In a former existence, Edinburgh’s Summerhall art space was a veterinary college.  Tonight’s gig is located in The Dissection Room and its tiled walls, linoleum floor and viewing gallery create a certain unsettling atmosphere that turns out to be quite appropriate.  Normally a standing venue, we’ve been provided with extraordinarily uncomfortable plastic chairs to sit on.  This is also apt as feeling uncomfortable is something of a theme for tonight’s entertainment. 

The show is opened by Miles Manley; edgily nervous.  Fuck Your Wife is a tale of envy and revenge.  “This is a long one, so settle in” Manley advises us before I Love Her Family which manages to turn a litany of mundanity into a thing of  fascination before veering off into something from a David Lynch film.  “I might have made bits up” Manley sings towards the end and we can only hope that this is the case.    “If you’ve felt weird and uncomfortable then I’ve succeeded” Manley tells us.   Unfortunately for him, we are about to experience a masterclass in weird and uncomfortable that simply wipes the floor with his efforts.

Willis Earl Beal arrives on a darkened stage to a taped introduction that slowly builds in intensity against a spoken monologue.  Beal removes his boots, hits the floor and does a set of push ups followed by some stretching exercises and tai chi  before slipping his boots back on.

Beal tells us he has some rules for tonight’s performance.  Firstly, no applause.  “No one applauds you in your life, you don’t need to applaud me.  It’s masturbation and I don’t need it.”  Secondly, stay seated. “Although I don’t want you to piss yourself or anything.”  Finally, Beal has a special rule for tonight: “if you don’t like my performance, leave.  Just fucking leave.  Don’t write a stupid review, just leave.  That’s what I’d do.” Er, okay.

Beal sings to backing tracks from his iPod which is called Steve Jobs.  His songs are almost all uniformly slow-paced soul numbers and it is hard to discern what he is actually singing about.  One thing is clear: he is angry.  Over the course of the evening he will be angry about a number of things: capitalism, race and gender identity but mostly, it seems, about being Willis Earl Beal.

From anyone else, this might be tedious but Beal has several redeeming qualities.  Firstly, an utterly extraordinary voice; he is a fabulous singer.  Secondly, he is a tremendous dancer.  Thirdly, he has a totally magnetic stage presence; think Terence Trent Darby crossed with Hannibal Lector.  It is impossible to take your eyes off him.  A large blanket serves as cape, transforming him into some kind of murderous superhero.  Later, he will totally envelop himself in it, twisting and turning as he sings like a bug breaking free from a chrysalis.  Beale doesn’t tell us the titles of his songs and it’s generally impossible to guess.  I hazard that the first song might be called Flying Solo but as it proceeds it seems more likely that it is Flying So Low.  Another song is probably called Honey Child but other than that, it’s anyone’s guess.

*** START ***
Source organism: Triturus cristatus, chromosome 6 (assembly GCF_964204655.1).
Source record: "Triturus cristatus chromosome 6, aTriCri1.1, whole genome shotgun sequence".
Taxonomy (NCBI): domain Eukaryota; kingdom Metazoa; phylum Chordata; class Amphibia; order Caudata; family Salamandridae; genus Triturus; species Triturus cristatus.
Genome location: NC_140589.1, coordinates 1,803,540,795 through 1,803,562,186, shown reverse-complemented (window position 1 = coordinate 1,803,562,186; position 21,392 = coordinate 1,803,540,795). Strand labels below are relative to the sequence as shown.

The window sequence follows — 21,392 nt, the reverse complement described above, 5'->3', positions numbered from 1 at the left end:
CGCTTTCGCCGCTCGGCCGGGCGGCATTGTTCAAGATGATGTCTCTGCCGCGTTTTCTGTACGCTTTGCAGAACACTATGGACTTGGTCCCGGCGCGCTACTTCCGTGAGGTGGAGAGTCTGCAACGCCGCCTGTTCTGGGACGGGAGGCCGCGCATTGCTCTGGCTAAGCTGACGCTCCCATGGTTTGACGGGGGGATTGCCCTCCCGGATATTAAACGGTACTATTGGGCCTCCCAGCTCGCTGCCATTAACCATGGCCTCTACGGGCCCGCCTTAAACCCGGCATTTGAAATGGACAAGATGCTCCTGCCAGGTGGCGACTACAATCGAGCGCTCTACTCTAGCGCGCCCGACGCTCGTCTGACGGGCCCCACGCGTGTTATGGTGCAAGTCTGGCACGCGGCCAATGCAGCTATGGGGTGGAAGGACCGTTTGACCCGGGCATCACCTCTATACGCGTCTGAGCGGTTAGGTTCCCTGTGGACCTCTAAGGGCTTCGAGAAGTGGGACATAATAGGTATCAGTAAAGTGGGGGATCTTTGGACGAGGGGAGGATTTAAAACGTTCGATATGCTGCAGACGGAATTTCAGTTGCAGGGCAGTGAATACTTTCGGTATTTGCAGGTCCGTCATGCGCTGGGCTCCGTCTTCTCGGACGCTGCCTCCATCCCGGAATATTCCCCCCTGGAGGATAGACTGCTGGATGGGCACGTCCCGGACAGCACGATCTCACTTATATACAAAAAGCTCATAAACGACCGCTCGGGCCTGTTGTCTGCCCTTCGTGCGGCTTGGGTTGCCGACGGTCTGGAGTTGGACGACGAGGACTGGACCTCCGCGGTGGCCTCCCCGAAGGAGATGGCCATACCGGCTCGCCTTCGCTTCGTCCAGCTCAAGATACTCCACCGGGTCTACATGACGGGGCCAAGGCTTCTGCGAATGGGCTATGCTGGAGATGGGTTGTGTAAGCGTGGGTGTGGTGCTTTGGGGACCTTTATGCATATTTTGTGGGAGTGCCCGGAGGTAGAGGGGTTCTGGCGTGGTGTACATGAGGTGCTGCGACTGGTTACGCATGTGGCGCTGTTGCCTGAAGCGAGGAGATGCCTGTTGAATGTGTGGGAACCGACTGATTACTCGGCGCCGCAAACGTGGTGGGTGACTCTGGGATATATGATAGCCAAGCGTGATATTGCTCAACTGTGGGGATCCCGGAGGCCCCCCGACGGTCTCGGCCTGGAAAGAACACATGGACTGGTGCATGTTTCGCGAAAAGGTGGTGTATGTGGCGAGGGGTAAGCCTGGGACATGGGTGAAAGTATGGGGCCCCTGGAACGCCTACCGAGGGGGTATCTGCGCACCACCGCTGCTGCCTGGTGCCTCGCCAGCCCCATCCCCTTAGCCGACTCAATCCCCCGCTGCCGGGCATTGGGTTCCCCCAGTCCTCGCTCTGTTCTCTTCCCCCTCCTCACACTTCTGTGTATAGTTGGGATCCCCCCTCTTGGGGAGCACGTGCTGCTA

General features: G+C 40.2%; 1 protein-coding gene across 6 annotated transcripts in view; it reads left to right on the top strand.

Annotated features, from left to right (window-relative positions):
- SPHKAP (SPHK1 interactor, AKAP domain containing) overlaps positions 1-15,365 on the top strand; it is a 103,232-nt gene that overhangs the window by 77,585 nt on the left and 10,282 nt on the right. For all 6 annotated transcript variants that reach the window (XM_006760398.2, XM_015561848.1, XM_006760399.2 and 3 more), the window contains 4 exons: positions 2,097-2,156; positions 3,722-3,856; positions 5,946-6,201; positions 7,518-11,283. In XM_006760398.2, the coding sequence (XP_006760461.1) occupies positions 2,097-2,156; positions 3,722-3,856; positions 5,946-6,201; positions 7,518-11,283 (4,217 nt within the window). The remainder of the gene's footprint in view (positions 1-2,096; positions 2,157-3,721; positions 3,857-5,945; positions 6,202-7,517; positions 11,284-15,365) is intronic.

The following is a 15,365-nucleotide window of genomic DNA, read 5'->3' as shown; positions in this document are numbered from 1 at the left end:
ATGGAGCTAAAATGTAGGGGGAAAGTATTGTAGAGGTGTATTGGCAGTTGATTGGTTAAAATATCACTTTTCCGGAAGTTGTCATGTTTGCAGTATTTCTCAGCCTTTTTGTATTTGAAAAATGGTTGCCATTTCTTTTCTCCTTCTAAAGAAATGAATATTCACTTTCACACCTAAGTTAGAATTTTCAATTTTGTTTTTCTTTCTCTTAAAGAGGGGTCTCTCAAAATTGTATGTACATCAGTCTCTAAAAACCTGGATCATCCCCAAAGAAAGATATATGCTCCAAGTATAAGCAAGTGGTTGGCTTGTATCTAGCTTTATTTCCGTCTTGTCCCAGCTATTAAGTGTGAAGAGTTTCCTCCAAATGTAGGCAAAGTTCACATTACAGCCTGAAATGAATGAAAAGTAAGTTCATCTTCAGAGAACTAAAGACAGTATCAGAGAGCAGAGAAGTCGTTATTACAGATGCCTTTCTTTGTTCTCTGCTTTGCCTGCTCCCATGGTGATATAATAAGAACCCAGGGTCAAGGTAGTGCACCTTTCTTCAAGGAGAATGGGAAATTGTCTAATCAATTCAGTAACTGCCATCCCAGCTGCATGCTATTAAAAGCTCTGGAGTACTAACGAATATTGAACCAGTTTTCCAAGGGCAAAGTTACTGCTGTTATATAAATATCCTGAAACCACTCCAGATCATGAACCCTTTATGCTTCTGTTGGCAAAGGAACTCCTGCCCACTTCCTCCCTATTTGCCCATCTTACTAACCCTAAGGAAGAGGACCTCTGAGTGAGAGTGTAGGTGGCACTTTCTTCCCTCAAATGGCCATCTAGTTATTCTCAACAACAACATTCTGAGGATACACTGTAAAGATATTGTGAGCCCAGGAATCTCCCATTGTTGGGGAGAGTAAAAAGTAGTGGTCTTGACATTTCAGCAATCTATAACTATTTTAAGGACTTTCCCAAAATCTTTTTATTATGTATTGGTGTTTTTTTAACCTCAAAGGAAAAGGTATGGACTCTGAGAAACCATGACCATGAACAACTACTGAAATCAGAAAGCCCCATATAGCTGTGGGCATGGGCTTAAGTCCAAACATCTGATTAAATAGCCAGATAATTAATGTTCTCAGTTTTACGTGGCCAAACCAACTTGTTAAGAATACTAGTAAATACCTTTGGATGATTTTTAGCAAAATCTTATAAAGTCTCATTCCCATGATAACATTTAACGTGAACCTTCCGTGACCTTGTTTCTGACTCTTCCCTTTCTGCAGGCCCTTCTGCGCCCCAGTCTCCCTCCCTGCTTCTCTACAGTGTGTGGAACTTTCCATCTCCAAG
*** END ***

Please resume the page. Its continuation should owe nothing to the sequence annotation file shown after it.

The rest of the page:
It’s also impossible to guess what Beale will do next.  He breaks off songs early, “I get bored” he says. “I need to fuck around”.  He introduces us to an invisible backing singer and dances with her.  He stops a song halfway through the first line.  “It’s not time for that song.  Not the right time yet.”  That song’s time never comes tonight.

The centrepiece of the performance is a scarily intense acappella version of Frank Sinatra’s Why Try To Change Me Now which Beal sings like a baritone Nat King Cole while riding the microphone stand like a demented porn star.  “I need to thank Bob Dylan for introducing that to me.  I love Bob Dylan; not the old stuff but Modern Times, Time Out Of Mind, all that stuff.  I haven’t met him but I’d like to.  Because he’s going to croak soon.”

When Beale finishes what he has told us will be his final song we are so bound by the Rules that no one applauds even as he moves to leave the stage.  Finally, someone whoops. “Yeah, that’s okay” Beale says with a sardonic laugh and we are given permission to show our appreciation.  It’s been an uncomfortable evening but I wouldn’t have missed it.  If you get a chance to see Willis Earl Beal you will be taking a chance but it’s a chance worth taking.

John Scott

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